Subtle alterations in motor abilities are seen as a normal part of aging, but some changes like hand tremors may be an early indication of FXTAS onset, researchers say.
The findings, “Precision Sensorimotor Control in Aging FMR1 Gene Premutation Carriers,” were published in the journal Frontiers in Integrative Neurosciences.
FXTAS is a neurodegenerative condition characterized by ataxia, or progressive movement abnormalities, and tremors (rhythmic, involuntary movements) that start in adulthood and predominantly affect men.
Individuals with this condition have a “premutation” in the FMR1 gene, consisting of 55-200 CGG repeats. In turn, fragile X patients have “full” (longer) mutations in FMR1, with over 200 CGG repeats. (Of note, C stands for cytosine and G for guanine, two of the four building blocks of DNA.)
Although premutation carriers are at risk of developing FXTAS, no method now exists for predicting who will end up developing the disorder. Diagnosis of FXTAS can be difficult because its neurological symptoms are similar to other late adult-onset disorders, such as Parkinson’s or Alzheimer’s.
“What will happen is there’s a kinetic tremor, a shaking of the hands, as these folks try to reach for objects or try to do some sort of coordinated action,” Walker McKinney, the study’s lead author at University of Kansas (KU), said in a news story by Brendan M. Lynch.
“Some also have problems with walking and balance. On top of that, some have significant cognitive difficulties and psychiatric symptoms. So, they’re at risk for higher rates of depression, anxiety, and cognitive decline,” added McKinney, who performed the research at KU’s BRAIN Lab.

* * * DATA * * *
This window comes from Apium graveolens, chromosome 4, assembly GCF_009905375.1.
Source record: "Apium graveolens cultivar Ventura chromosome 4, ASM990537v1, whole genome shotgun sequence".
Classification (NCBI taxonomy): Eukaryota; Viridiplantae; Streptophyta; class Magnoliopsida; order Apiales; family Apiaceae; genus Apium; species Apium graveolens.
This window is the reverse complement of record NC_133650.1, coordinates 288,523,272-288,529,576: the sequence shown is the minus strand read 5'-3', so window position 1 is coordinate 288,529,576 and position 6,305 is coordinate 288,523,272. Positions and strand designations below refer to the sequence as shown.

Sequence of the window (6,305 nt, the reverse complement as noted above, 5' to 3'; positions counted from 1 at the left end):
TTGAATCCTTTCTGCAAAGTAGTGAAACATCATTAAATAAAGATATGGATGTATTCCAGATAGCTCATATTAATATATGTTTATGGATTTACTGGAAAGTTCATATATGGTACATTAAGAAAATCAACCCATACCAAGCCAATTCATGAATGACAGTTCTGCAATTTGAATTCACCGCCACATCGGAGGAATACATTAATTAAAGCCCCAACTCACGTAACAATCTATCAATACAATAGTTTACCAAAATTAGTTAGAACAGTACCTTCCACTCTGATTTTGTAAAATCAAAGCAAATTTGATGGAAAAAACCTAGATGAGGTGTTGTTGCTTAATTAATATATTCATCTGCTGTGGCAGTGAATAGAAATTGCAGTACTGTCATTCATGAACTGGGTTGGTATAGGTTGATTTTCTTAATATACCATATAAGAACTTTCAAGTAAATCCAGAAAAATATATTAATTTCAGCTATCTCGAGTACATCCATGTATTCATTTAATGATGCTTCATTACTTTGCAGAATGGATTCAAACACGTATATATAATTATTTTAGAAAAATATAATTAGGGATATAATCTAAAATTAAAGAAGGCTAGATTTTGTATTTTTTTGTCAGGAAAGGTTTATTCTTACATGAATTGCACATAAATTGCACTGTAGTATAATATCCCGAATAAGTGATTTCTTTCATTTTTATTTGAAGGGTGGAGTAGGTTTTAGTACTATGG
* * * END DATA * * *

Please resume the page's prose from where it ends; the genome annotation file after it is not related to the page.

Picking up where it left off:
Finding ways of quantifying early symptoms of FXTAS could provide insights into its underlying neurodegenerative processes and help predict who may develop FXTAS.
A research team with the university’s Life Span Institute developed a precision grip-force test to quantify sensorimotor function — here, roughly meaning hand-eye coordination — in 26 people with FMR1 permutations (ages 44 to 77) and 31 healthy individuals. Researchers compared the two groups to determine the risk and severity of FXTAS.
“We were interested in looking at really quantifiable, really precise measurements of their behavior — to see if people who didn’t think they had the disease were maybe showing some symptoms of early decline that wouldn’t have been detectable by neurologists or by their doctor, or even noticed by themselves. So, we recruited people who really didn’t think anything was wrong with them,” McKinney said.
Each participant was asked to manipulate bars on a video screen by squeezing a device — a custom-made arm brace and load cells — during tasks that were rapid (2 seconds) and sustained (8 seconds), and at multiple force levels. The researchers then measured speed and accuracy.
Results showed that premutation carriers were slower to start pressing and to increase their force once they pressed. Evaluation of how well they could maintain a steady grip also found difficulties in precisely and rapidly adjusting their force when the bars moved apart.
Greater motor problems were associated with the longer CGG repeats and more severe FXTAS symptoms, suggesting that they could indicate who will or already is developing the disease, the researchers said.
Carriers of longer repeat lengths “had the less-complex signal, which is more characteristic of a tremor — perhaps even a detectable sub-clinical tremor the participant isn’t even aware of yet,” McKinney said.
“None of them had been identified as having FXTAS, and none of them reported having any concerns — they just assumed changes in their motor abilities were part of normal aging. But then, as we sat them down and did this laboratory testing, and measured their precise motor behavior, some of them were actually showing detectable and significant motor deficits,” he added.
Overall, the findings suggest that tests of precision sensorimotor ability “may serve as key targets for monitoring FXTAS risk and progression,” the team wrote.